Though rooted in Korean culinary traditions, the dishes at Red Holic might feel familiar even to those foreign to that gustatory language. Seven types of kimbap—a translation of the maki roll—enfold everything from spicy squid to Spam within a soft blanket of white rice and sweetened radish. Similar to blood sausage, soondae encases noodles and veggies within pig intestine, toppoki dishes pair rice cake with egg or dumplings, and Holic meals frame sautéed beef or Korean-style pork as the centerpiece. As if the flavor profiles and colorful ingredient weren’t enough to entice the senses, Red Holic stays true to its name, surrounding guests in a crimson wonderland speckled with white-topped tables and solid black chairs. To fill the wall space, reliefs feature domestic themes, including clotheslines laden with pins and a watering can hanging over flowers, constantly suspended by the cooks’ telekinesis.
Since opening their first location in 1996, Robeks' associates and franchise owners across the country have been passionate about the benefits of healthier eating, and what they can do to help guests maintain active and healthy lifestyles, all through portable smoothies. Customers can step up to the counter and order from a menu of fresh, premium ingredients in unique, made-to-order combinations. Robeks Premium Fruit Smoothies aims to create innovative ways to reach the daily recommended 9-13 servings of fruits and vegetables without compromising on flavor. Each Robeks Premium Fruit Smoothies location makes a concerted effort to support the neighborhood it resides in, through local organizations, such as Save the Children.
With over 700 locations across 20 different countries and a selection of more than 50 rotating flavors in the soft-serve machines at Tutti Frutti Frozen Yogurt, there’s a flavor to suit everyone’s taste. The yogurt ranges from tangy lemon to refreshing mint and the sweet royal red velvet. After filling their cups, customers can adorn their yogurt with toppings from the bar such as candy pieces, fruit, and nuts.
Each of the 100 cupcake flavors served at Cupcakes Actually was conceived by resident pastry chef and self-described cupcake snob Sue. Sue's mastery of mini cakes actually began in her home kitchen, where she often whipped up treats for family and friends. Word-of-mouth made her cupcakes so popular, though, that she and her sister, Jen, decided to open a dedicated cupcake bakery so they could keep up with the orders without outsourcing work to elves. Today, they run not one, but two cupcakeries where the sweet repertoire includes four original basic flavors?chocolate fudge, flourless chocolate, red velvet, and vanilla bean?and a slew of specialty filled and seasonal varieties ranging from banana split to chocolate Guinness. But while cupcakes are the specialty, they aren't the only sweet treats being churned out: Sue and Jen also oversee a gourmet coffee bar, and make breakfast pastries and creamy gelato in-house.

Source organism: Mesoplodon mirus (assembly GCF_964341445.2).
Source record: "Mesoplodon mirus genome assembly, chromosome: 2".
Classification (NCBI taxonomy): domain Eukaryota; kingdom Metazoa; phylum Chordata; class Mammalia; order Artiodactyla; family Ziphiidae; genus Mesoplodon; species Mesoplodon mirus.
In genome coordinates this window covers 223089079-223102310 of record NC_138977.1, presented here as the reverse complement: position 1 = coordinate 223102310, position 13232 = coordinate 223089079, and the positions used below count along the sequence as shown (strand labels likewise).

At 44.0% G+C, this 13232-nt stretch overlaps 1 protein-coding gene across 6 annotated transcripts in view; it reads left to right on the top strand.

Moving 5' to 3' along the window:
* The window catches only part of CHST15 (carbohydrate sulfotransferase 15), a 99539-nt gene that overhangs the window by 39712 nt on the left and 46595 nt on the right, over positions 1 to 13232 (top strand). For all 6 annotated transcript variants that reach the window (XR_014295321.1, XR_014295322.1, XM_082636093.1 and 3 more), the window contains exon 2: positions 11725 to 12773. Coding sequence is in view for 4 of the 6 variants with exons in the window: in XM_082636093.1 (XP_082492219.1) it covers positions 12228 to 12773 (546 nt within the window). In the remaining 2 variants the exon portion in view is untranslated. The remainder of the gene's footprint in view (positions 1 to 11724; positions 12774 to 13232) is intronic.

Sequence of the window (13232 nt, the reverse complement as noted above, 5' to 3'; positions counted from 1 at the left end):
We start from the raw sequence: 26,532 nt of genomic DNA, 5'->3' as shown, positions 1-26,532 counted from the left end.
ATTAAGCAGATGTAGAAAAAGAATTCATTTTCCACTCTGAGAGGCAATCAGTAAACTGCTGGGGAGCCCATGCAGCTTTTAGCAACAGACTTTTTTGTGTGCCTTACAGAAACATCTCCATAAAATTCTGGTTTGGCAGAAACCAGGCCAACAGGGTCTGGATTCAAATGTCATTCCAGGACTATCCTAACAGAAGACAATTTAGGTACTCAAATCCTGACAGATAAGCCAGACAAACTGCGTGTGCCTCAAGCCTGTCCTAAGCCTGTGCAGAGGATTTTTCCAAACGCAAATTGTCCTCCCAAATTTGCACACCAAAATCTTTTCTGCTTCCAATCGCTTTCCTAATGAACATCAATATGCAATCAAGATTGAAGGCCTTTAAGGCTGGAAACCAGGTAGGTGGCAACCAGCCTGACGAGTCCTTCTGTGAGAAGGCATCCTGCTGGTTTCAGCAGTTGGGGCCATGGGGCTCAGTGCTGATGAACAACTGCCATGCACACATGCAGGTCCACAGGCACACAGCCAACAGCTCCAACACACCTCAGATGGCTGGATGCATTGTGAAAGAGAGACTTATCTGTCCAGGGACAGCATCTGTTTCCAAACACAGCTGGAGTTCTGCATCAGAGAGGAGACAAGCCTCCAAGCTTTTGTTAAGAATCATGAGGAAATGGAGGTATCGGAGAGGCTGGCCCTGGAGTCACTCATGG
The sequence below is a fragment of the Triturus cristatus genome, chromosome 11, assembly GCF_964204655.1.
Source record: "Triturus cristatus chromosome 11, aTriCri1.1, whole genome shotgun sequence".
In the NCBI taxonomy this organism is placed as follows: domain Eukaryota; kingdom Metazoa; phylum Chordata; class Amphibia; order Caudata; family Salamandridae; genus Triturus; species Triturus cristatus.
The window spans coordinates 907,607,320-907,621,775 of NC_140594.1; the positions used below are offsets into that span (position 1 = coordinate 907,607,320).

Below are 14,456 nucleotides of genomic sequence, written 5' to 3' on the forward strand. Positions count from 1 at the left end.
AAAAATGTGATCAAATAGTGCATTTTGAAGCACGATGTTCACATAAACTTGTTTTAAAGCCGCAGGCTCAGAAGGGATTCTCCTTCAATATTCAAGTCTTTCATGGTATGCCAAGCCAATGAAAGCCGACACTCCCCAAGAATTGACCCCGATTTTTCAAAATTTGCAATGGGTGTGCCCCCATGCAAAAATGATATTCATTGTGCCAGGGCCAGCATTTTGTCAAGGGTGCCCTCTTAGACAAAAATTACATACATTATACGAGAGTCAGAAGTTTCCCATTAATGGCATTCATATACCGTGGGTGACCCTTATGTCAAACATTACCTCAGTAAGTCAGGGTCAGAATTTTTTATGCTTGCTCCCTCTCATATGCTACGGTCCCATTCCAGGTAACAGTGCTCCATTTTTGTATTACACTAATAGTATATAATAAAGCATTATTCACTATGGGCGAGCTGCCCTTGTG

CakeLove's baking staff, led by owner and Food Network's Sugar Rush host Warren Brown, specializes in cupcakes and cakes, baking batches from scratch daily with fresh, natural butter, sugar, eggs, and more. Each location's rotating selection of vanilla, chocolate, red-velvet, banana, carrot, and pumpkin cake bases is smothered with a variety of flavored buttercreams. Chocoholics can silence grumbling sweet tooths with creative concoctions like Cynthia's sin (chocolate cake dipped in chocolate ganache, topped with peanut butter buttercream, drizzled with chocolate and caramel, and sprinkled with candied peanuts), while those longing for a tropical getaway can abduct their tongue to a farflung locale with the lime on the coconut (shredded coconut and lime zest on a vanilla cupcake with lime buttercream). Cupcakes are $3.25 each, $19.50 for a half dozen, and $39 for a baker's dozen. Other sweet forms of gourmet baked goods ($2–$5), as well as the bakery's six-inch to 12-inch layer cakes ($25–$130), can sugary-up birthdays or candy-coat a van full of Shriner cars.